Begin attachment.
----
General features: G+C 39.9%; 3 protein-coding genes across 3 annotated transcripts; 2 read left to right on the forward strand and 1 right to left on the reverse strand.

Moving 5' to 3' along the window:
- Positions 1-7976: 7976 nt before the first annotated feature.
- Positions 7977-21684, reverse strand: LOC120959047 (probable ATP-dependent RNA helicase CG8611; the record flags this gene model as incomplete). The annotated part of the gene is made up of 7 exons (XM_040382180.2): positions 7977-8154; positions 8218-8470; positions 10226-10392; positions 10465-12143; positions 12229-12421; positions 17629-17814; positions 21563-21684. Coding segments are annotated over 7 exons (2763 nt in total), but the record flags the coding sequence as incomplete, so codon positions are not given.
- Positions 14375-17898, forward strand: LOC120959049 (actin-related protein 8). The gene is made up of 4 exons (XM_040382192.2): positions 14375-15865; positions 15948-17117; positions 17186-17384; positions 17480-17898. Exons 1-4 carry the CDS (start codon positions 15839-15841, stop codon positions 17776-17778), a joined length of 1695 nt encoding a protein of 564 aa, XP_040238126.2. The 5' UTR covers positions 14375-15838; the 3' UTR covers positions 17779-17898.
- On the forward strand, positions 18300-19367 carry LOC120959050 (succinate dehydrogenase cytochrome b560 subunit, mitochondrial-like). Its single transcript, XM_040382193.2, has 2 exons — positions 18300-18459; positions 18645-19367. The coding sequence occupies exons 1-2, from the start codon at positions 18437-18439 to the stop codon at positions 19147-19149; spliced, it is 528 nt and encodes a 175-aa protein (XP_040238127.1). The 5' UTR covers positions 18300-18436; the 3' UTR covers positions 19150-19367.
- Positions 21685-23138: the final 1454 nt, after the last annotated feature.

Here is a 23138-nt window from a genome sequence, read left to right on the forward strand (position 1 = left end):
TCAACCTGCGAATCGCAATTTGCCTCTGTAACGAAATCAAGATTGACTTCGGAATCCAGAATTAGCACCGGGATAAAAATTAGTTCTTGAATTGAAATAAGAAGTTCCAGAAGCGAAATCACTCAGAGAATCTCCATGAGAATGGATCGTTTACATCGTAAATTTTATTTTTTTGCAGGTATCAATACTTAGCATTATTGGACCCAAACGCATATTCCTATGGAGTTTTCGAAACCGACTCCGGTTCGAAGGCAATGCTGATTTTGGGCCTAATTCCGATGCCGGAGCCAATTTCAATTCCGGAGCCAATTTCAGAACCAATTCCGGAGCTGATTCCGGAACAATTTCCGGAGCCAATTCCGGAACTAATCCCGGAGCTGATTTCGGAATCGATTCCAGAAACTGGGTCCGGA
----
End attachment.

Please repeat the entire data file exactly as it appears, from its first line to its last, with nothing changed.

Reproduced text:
General features: G+C 39.9%; 3 protein-coding genes across 3 annotated transcripts; 2 read left to right on the forward strand and 1 right to left on the reverse strand.

Moving 5' to 3' along the window:
- Positions 1-7976: 7976 nt before the first annotated feature.
- Positions 7977-21684, reverse strand: LOC120959047 (probable ATP-dependent RNA helicase CG8611; the record flags this gene model as incomplete). The annotated part of the gene is made up of 7 exons (XM_040382180.2): positions 7977-8154; positions 8218-8470; positions 10226-10392; positions 10465-12143; positions 12229-12421; positions 17629-17814; positions 21563-21684. Coding segments are annotated over 7 exons (2763 nt in total), but the record flags the coding sequence as incomplete, so codon positions are not given.
- Positions 14375-17898, forward strand: LOC120959049 (actin-related protein 8). The gene is made up of 4 exons (XM_040382192.2): positions 14375-15865; positions 15948-17117; positions 17186-17384; positions 17480-17898. Exons 1-4 carry the CDS (start codon positions 15839-15841, stop codon positions 17776-17778), a joined length of 1695 nt encoding a protein of 564 aa, XP_040238126.2. The 5' UTR covers positions 14375-15838; the 3' UTR covers positions 17779-17898.
- On the forward strand, positions 18300-19367 carry LOC120959050 (succinate dehydrogenase cytochrome b560 subunit, mitochondrial-like). Its single transcript, XM_040382193.2, has 2 exons — positions 18300-18459; positions 18645-19367. The coding sequence occupies exons 1-2, from the start codon at positions 18437-18439 to the stop codon at positions 19147-19149; spliced, it is 528 nt and encodes a 175-aa protein (XP_040238127.1). The 5' UTR covers positions 18300-18436; the 3' UTR covers positions 19150-19367.
- Positions 21685-23138: the final 1454 nt, after the last annotated feature.

Here is a 23138-nt window from a genome sequence, read left to right on the forward strand (position 1 = left end):
TCAACCTGCGAATCGCAATTTGCCTCTGTAACGAAATCAAGATTGACTTCGGAATCCAGAATTAGCACCGGGATAAAAATTAGTTCTTGAATTGAAATAAGAAGTTCCAGAAGCGAAATCACTCAGAGAATCTCCATGAGAATGGATCGTTTACATCGTAAATTTTATTTTTTTGCAGGTATCAATACTTAGCATTATTGGACCCAAACGCATATTCCTATGGAGTTTTCGAAACCGACTCCGGTTCGAAGGCAATGCTGATTTTGGGCCTAATTCCGATGCCGGAGCCAATTTCAATTCCGGAGCCAATTTCAGAACCAATTCCGGAGCTGATTCCGGAACAATTTCCGGAGCCAATTCCGGAACTAATCCCGGAGCTGATTTCGGAATCGATTCCAGAAACTGGGTCCGGA